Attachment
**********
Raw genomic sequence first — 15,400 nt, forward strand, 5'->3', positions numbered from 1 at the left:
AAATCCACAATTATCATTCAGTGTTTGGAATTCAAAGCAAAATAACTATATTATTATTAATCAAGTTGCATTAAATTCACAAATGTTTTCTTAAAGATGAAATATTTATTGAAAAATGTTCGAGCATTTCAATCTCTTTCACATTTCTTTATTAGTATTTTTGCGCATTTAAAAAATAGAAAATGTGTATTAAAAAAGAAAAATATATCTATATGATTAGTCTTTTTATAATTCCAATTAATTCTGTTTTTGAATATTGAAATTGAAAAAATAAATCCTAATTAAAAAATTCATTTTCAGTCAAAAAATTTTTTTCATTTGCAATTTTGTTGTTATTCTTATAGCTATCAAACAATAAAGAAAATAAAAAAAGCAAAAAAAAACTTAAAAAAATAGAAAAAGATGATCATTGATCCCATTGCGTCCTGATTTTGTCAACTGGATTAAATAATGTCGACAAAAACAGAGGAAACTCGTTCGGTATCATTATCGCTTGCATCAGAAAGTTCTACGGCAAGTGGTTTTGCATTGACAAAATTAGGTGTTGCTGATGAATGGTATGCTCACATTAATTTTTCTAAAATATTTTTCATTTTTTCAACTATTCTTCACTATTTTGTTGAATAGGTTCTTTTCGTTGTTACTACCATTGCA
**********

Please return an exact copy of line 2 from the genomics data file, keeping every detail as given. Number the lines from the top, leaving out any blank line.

AAATCCACAATTATCATTCAGTGTTTGGAATTCAAAGCAAAATAACTATATTATTATTAATCAAGTTGCATTAAATTCACAAATGTTTTCTTAAAGATGAAATATTTATTGAAAAATGTTCGAGCATTTCAATCTCTTTCACATTTCTTTATTAGTATTTTTGCGCATTTAAAAAATAGAAAATGTGTATTAAAAAAGAAAAATATATCTATATGATTAGTCTTTTTATAATTCCAATTAATTCTGTTTTTGAATATTGAAATTGAAAAAATAAATCCTAATTAAAAAATTCATTTTCAGTCAAAAAATTTTTTTCATTTGCAATTTTGTTGTTATTCTTATAGCTATCAAACAATAAAGAAAATAAAAAAAGCAAAAAAAAACTTAAAAAAATAGAAAAAGATGATCATTGATCCCATTGCGTCCTGATTTTGTCAACTGGATTAAATAATGTCGACAAAAACAGAGGAAACTCGTTCGGTATCATTATCGCTTGCATCAGAAAGTTCTACGGCAAGTGGTTTTGCATTGACAAAATTAGGTGTTGCTGATGAATGGTATGCTCACATTAATTTTTCTAAAATATTTTTCATTTTTTCAACTATTCTTCACTATTTTGTTGAATAGGTTCTTTTCGTTGTTACTACCATTGCA